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  1. Standard member sonhouse
    Fast and Curious
    18 Nov '11 00:41
    http://www.physorg.com/news/2011-11-world-lightest-material.html
  2. 18 Nov '11 10:00
    It it theoretically possible to design a lighter than air material ie one that doesn't make use of vacuums or light gasses?
  3. 18 Nov '11 12:39 / 1 edit
    Well air has a density of about 1.275mg/cm3 whereas this is being reported as having a density of 0.9mg/cm3 presumably due to having vacuums inside it.
    Not sure how you make a materiel less dense than a gas without having vacuum spaces inside it, otherwise it gets air inside it which contributes to it's density.
  4. Standard member sonhouse
    Fast and Curious
    19 Nov '11 07:47
    Originally posted by googlefudge
    Well air has a density of about 1.275mg/cm3 whereas this is being reported as having a density of 0.9mg/cm3 presumably due to having vacuums inside it.
    Not sure how you make a materiel less dense than a gas without having vacuum spaces inside it, otherwise it gets air inside it which contributes to it's density.
    If it really had a 0.9 density it would float but there was no mention of that. It may not be strong enough to have vacuum inside, the 14.7 PSI of air would squash it flat.
  5. 19 Nov '11 22:20
    Originally posted by sonhouse
    If it really had a 0.9 density it would float but there was no mention of that. It may not be strong enough to have vacuum inside, the 14.7 PSI of air would squash it flat.
    It's possible (maybe, the 'articles' I have seen on it are very non specific.) that the metal tubes
    it's made from have vacuum inside, they are nano-scale structures and very strong.

    Or it might be that the stated weight doesn't include the weight of air inside the structure.
  6. Standard member sonhouse
    Fast and Curious
    28 Nov '11 01:56
    Originally posted by googlefudge
    It's possible (maybe, the 'articles' I have seen on it are very non specific.) that the metal tubes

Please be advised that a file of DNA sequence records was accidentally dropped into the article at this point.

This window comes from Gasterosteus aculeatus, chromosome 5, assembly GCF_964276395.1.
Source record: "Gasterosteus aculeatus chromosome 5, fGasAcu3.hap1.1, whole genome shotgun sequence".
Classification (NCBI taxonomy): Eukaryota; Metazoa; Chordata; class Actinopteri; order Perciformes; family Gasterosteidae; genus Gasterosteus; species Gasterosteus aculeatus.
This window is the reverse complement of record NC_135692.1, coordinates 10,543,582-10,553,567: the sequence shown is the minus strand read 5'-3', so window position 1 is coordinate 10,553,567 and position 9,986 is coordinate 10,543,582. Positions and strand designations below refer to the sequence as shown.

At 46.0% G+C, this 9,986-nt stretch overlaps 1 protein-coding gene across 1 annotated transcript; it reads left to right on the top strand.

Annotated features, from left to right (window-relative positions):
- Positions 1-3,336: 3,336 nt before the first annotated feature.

it's made from have vacuum inside, they are nano-scale structures and very strong.

    Or it might be that the stated weight doesn't include the weight of air inside the structure.
    Nano is not small enough to exclude air. Picosized devices are.
  7. 28 Nov '11 09:23
    Originally posted by sonhouse
    Nano is not small enough to exclude air. Picosized devices are.
    Your going to have to expand on what you mean because their are macro sized devices that 'exclude air' so I really don't know what you mean.
  8. Subscriber WoodPush
    Pusher of wood
    02 Dec '11 21:49
    They aren't reporting density of total material including the air it contains, they are reporting density of the material itself excluding air. The article is actually pretty explicit that the material contains 99.99% air (not vacuum).

    Compare to the density of styrofoam, which at .089 mg/cc, also doesn't measure the air inside. We all know styrofoam doesn't float
  9. Subscriber WoodPush
    Pusher of wood
    02 Dec '11 23:04 / 1 edit
    Oops, figure on styrofoam was wrong it's more like 9 mg/cc, but anyway... you get my point.

    Another way to look at it is that the figure presented is the density of the material in a vacuum. Reporting anything else wouldn't really make sense -- they'd have to report the density of the measured air, since it would dominate the measurement.
  10. Standard member sonhouse